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Artwork by Chris Daze Ellis on display at Childs Gallery

Celina Colby
Celina Colby is an arts and travel reporter with a fondness for Russian novels.... VIEW BIO
Artwork by Chris Daze Ellis on display at Childs Gallery
“Strays on the Deuce,” by Chris Daze Ellis. (Photo: Courtesy Childs Gallery)

Chris Daze Ellis’ first artworks were painted on the walls of NYC subway stations in the mid-’70s, during his time at the High School of Art & Design. Thirty years later, he’s transitioned to the canvas, but his show “The Asphalt Jungle,” at Childs Gallery through Jan. 7, has all the grit and fervor of his street art origins.

An intimate show, the handful of oil and spray-painted works express the dualities of living in a city that’s both glamorous and ghetto. In “Velocity,” Ellis portrays a man in a suit walking determinedly past the bright lights of Times Square. These symbols of wealth and status are juxtaposed next to a smattering of graffiti marks on the bottom of the canvas and an ominous NYPD car creeping onto the foreground. They provide a perpetual reminder that no matter how bright the lights, the city is never safe, especially for a black man.

Author: Courtesy Childs Gallery“Guardian of the Rails,” by Chris Daze Ellis.

On the Web

For more on “The Asphalt Jungle,” visit: www.childsgallery…

Grit and polish

Ellis’ canvases all have the textural intrigue of subway spray paint. Smooth oil strokes dissolve into chunks of dripping acrylic, which tumble into literal rough patches of chunky media. The result is a fascinating marriage between the grit of underworld art and the gallery-friendly nature of oil-painted canvas. The first work Ellis ever sold was the product of a collaboration with Basquiat, a clear sign that he was in exactly the right place at the right time. His natural talent benefited from exposure to both the formal art world, in gallery shows as far flung as Monte Carlo, Hong Kong and Singapore, and friendship with against-the-grain creatives like Basquiat and Haring.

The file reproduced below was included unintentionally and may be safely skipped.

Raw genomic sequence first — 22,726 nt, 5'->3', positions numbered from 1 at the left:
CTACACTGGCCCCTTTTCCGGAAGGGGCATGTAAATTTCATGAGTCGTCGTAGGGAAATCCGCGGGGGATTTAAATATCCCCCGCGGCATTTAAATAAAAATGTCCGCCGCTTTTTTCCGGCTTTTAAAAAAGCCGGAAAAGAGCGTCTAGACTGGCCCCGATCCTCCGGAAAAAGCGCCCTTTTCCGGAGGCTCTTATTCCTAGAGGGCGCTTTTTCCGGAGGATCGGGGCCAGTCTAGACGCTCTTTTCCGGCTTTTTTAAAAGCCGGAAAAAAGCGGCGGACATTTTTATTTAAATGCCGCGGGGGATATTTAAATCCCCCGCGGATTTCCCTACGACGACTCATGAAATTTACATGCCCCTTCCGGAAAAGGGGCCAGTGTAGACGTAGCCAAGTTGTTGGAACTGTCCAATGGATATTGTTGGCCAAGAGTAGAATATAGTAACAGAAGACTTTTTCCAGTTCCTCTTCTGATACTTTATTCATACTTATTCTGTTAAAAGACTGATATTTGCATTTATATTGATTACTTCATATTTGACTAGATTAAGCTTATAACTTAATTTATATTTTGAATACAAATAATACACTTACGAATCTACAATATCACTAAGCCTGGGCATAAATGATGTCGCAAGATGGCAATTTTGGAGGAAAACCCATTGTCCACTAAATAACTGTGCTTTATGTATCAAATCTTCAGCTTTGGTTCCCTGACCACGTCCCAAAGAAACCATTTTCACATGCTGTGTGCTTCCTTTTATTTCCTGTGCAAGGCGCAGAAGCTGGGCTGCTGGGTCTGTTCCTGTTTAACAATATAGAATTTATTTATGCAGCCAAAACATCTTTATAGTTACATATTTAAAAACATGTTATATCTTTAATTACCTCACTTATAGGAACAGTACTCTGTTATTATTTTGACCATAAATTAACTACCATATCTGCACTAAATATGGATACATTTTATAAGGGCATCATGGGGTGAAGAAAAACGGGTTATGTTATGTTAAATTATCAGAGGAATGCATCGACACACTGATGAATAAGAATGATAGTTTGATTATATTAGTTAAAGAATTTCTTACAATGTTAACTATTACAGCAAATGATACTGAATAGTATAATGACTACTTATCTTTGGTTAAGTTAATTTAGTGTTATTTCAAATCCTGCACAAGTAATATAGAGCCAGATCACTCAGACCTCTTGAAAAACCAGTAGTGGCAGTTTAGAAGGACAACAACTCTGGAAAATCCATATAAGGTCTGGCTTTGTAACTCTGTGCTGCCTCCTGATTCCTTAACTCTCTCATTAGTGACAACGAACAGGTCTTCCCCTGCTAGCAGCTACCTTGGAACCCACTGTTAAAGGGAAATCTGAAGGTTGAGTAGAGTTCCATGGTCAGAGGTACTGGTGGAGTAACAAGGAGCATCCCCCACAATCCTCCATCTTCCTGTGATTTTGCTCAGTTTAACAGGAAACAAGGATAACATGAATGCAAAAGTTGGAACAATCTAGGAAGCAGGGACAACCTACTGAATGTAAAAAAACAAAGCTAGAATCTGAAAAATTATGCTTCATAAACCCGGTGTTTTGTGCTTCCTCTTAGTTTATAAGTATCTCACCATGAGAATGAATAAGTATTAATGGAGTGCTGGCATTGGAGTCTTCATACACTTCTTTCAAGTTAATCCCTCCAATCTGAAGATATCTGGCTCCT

In “Guardian of the Rails,” a fox walks along underground subway tracks. The upper half of the painting shows the rails disappearing into the distance, while the lower half is blurred by graffiti tags and acrylic blotches. Both fringes of the city, the urban graffiti artist and the natural world, have found refuge in the underground.

Subtlety is a hallmark of Ellis’s work. His allusions to the hardship of city life are delicately wrapped in the anarchic beauty of graffiti tradition. The subtlety comes with an edge in the form of confrontation. Many of his characters directly engage with the viewer. It feels like a challenge, as if to say, “This is the world we live in, do you have what it takes to survive?” Ultimately, Ellis’s work brings a different type of mastery to the Newbury Street gallery scene. He proves that there is beauty to be found in the forgotten fringes of urban life.